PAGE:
Renter’s Responses to Pandemic Hardships

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Researchers at the Joint Center for Housing Studies of Harvard recently released a report discussing renter’s responses to the financial stress caused by the COVID-19 pandemic. Because millions of Americans have struggled with affording their rent over the past year, renters have experienced challenges that have impacted their financial well-being. The JCHS report discusses the causes and extent of financial hardship, renter’s response to loss of income, and the effects of financial hardship. A variety of surveys have found that the pandemic caused a decrease in income for roughly half of renters. The losses were larger for renter households headed by people of color, younger Americans, and those with lower incomes. Loss of employment and decreased hours were major causes of lost income. Early in the pandemic, a few surveys found that roughly 40% of renters lost at least half of their income. In response to loss of income, renters utilized other resources, such as their savings funds, to maintain paying their bills. The report estimates that between 25% and 40% of renters pulled money from their savings to pay rent during the pandemic. Almost 25% of renters obtained funds for rent by borrowing from family and/or friends. Unemployment or stimulus checks were another method renters utilized to pay their rent. About 30% of renters reported relying on government financial support to pay rent at some point during the pandemic. In addition, the report highlighted surveys that determined if renters have been able to receive rent reductions or deferrals. Between 5% and 15% of renters made temporary agreements with their landlords.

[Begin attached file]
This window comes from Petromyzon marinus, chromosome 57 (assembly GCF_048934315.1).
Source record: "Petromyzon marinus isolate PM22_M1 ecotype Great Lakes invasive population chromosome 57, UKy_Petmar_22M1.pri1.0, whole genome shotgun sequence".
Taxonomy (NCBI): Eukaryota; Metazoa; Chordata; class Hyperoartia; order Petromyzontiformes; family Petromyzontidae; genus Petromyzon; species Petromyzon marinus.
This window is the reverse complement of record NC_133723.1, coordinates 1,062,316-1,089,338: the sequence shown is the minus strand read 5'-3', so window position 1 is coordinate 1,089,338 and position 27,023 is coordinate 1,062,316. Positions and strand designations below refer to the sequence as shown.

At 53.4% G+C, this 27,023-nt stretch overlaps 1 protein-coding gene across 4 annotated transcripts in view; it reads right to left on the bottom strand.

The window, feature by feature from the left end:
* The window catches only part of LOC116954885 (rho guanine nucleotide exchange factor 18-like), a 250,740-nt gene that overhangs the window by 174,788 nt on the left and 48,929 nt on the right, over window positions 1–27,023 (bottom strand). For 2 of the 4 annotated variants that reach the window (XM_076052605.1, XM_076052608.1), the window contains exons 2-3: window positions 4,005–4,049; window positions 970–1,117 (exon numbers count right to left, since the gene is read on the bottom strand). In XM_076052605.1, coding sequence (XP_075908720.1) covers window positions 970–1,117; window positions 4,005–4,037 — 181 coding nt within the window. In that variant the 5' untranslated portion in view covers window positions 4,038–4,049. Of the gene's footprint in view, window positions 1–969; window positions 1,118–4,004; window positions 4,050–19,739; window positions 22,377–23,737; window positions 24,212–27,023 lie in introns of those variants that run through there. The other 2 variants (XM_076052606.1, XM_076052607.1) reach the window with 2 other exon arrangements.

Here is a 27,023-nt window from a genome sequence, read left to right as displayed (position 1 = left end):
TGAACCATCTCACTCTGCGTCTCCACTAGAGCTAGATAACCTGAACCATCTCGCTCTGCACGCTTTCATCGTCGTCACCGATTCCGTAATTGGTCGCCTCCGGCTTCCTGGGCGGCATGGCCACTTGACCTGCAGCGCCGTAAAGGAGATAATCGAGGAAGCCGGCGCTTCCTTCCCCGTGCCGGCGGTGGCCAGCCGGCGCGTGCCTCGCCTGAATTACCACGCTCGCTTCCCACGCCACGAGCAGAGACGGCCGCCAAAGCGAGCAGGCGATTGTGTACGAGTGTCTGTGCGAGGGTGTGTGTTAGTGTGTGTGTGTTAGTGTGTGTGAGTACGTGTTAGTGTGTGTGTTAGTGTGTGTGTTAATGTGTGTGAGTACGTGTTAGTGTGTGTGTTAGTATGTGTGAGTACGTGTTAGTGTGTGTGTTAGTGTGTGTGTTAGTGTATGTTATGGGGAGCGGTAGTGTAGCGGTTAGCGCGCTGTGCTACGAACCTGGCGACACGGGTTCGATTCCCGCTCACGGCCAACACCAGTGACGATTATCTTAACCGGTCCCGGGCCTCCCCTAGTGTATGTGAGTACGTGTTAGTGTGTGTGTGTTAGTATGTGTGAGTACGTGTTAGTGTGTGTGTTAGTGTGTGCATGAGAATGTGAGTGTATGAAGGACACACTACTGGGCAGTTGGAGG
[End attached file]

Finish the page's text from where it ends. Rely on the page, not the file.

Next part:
WHAT ELSE DID THE REPORT STATE?

The JCHS report includes that many renters have reported several negative effects from the pandemic financial hardships. One of the main effects is falling behind on rent payments. Roughly 10% to 20% of all renters were behind on payments at the end of 2020. Studies estimate that the average amount owed may be as much as $5,000-$6,000. Those same renters behind on rent are at an increased risk of being evicted. A national survey revealed that 12% of children live in households behind on rent and struggle with food insecurity. In Los Angeles, a survey found that some renters behind on rent also reported struggling to afford food, and were more likely to report physical health issues. Hopefully, an increase of research and understanding of renter’s responses to the pandemic financial hardships will help policy makers determine an approach that will assist renters.

Click here to read the full JCHS report and learn more!

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